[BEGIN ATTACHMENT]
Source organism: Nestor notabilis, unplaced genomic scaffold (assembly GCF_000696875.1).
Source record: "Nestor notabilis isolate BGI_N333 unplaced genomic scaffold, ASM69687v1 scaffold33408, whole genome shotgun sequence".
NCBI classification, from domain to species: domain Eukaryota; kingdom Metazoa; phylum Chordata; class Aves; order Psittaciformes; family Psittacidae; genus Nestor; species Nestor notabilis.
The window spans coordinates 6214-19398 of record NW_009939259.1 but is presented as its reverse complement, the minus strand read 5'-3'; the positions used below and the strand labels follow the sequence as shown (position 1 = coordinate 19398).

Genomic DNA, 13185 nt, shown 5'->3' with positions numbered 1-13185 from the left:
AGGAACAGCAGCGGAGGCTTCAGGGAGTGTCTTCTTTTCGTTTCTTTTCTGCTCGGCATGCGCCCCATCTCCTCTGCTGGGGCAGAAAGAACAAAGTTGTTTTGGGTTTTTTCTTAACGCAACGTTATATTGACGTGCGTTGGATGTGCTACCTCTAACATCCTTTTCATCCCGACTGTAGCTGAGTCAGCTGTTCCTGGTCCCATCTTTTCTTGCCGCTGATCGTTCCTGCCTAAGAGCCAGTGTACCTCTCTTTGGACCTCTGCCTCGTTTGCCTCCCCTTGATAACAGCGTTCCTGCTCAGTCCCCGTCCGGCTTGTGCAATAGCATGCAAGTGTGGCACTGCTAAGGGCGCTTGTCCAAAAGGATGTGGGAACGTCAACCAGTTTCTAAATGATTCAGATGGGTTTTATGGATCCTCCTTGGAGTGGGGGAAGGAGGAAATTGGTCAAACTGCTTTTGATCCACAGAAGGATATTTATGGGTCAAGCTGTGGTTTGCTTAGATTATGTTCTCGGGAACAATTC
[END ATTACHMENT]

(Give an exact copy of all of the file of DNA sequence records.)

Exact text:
Source organism: Nestor notabilis, unplaced genomic scaffold (assembly GCF_000696875.1).
Source record: "Nestor notabilis isolate BGI_N333 unplaced genomic scaffold, ASM69687v1 scaffold33408, whole genome shotgun sequence".
NCBI classification, from domain to species: domain Eukaryota; kingdom Metazoa; phylum Chordata; class Aves; order Psittaciformes; family Psittacidae; genus Nestor; species Nestor notabilis.
The window spans coordinates 6214-19398 of record NW_009939259.1 but is presented as its reverse complement, the minus strand read 5'-3'; the positions used below and the strand labels follow the sequence as shown (position 1 = coordinate 19398).

Genomic DNA, 13185 nt, shown 5'->3' with positions numbered 1-13185 from the left:
AGGAACAGCAGCGGAGGCTTCAGGGAGTGTCTTCTTTTCGTTTCTTTTCTGCTCGGCATGCGCCCCATCTCCTCTGCTGGGGCAGAAAGAACAAAGTTGTTTTGGGTTTTTTCTTAACGCAACGTTATATTGACGTGCGTTGGATGTGCTACCTCTAACATCCTTTTCATCCCGACTGTAGCTGAGTCAGCTGTTCCTGGTCCCATCTTTTCTTGCCGCTGATCGTTCCTGCCTAAGAGCCAGTGTACCTCTCTTTGGACCTCTGCCTCGTTTGCCTCCCCTTGATAACAGCGTTCCTGCTCAGTCCCCGTCCGGCTTGTGCAATAGCATGCAAGTGTGGCACTGCTAAGGGCGCTTGTCCAAAAGGATGTGGGAACGTCAACCAGTTTCTAAATGATTCAGATGGGTTTTATGGATCCTCCTTGGAGTGGGGGAAGGAGGAAATTGGTCAAACTGCTTTTGATCCACAGAAGGATATTTATGGGTCAAGCTGTGGTTTGCTTAGATTATGTTCTCGGGAACAATTC